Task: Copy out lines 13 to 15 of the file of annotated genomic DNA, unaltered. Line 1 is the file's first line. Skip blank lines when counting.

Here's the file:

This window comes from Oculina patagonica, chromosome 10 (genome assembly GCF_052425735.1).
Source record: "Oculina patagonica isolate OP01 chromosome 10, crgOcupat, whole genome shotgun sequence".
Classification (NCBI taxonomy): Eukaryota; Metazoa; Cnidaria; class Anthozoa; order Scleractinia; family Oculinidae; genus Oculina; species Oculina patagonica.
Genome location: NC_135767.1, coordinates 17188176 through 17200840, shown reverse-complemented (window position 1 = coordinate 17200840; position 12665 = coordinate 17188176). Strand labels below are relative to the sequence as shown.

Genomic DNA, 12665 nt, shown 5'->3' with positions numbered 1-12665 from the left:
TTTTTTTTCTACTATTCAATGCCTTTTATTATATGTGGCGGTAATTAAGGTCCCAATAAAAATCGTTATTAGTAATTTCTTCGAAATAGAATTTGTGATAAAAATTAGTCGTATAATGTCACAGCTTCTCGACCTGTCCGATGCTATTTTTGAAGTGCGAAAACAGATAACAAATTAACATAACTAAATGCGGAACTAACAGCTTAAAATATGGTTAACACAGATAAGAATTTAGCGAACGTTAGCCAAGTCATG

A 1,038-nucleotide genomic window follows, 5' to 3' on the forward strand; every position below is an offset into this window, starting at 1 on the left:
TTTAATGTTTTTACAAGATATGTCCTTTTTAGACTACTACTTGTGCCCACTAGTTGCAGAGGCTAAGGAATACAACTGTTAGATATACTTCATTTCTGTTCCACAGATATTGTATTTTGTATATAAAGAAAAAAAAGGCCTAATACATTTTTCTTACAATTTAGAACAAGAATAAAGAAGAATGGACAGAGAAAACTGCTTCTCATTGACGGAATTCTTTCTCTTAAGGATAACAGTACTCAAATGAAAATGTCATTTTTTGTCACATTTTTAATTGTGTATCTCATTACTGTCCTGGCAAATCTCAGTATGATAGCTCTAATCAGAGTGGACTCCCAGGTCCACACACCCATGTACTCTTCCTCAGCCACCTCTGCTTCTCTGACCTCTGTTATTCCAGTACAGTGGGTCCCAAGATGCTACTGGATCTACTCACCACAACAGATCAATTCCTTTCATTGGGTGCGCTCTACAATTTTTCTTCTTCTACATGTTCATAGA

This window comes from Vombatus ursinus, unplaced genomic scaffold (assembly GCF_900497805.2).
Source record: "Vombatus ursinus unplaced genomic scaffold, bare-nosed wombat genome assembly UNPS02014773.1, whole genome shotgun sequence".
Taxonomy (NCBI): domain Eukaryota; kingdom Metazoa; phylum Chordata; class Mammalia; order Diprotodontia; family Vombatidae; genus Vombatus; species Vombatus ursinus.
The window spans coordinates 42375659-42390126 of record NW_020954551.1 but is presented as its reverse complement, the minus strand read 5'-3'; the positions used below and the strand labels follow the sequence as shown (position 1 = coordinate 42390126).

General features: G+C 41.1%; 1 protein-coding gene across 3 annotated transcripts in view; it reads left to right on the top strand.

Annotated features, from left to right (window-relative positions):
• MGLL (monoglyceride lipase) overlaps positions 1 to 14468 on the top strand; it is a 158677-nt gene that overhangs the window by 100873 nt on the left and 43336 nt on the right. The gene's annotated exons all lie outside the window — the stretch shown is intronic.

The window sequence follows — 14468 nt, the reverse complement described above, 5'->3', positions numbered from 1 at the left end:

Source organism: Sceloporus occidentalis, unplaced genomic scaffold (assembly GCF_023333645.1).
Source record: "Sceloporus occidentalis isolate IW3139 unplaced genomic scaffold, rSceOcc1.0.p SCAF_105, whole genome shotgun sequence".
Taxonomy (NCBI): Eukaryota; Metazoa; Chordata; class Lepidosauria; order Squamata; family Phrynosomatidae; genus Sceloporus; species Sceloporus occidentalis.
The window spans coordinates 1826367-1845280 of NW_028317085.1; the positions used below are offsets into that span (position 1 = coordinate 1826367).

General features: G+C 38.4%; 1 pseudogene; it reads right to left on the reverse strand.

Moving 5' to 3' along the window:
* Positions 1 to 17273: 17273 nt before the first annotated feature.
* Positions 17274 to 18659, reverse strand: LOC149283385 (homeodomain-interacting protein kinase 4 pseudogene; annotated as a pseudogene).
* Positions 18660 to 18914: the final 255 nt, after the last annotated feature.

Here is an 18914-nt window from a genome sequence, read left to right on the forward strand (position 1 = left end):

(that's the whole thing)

General features: G+C 41.1%; 1 protein-coding gene across 3 annotated transcripts in view; it reads left to right on the top strand.

Annotated features, from left to right (window-relative positions):
• MGLL (monoglyceride lipase) overlaps positions 1 to 14468 on the top strand; it is a 158677-nt gene that overhangs the window by 100873 nt on the left and 43336 nt on the right. The gene's annotated exons all lie outside the window — the stretch shown is intronic.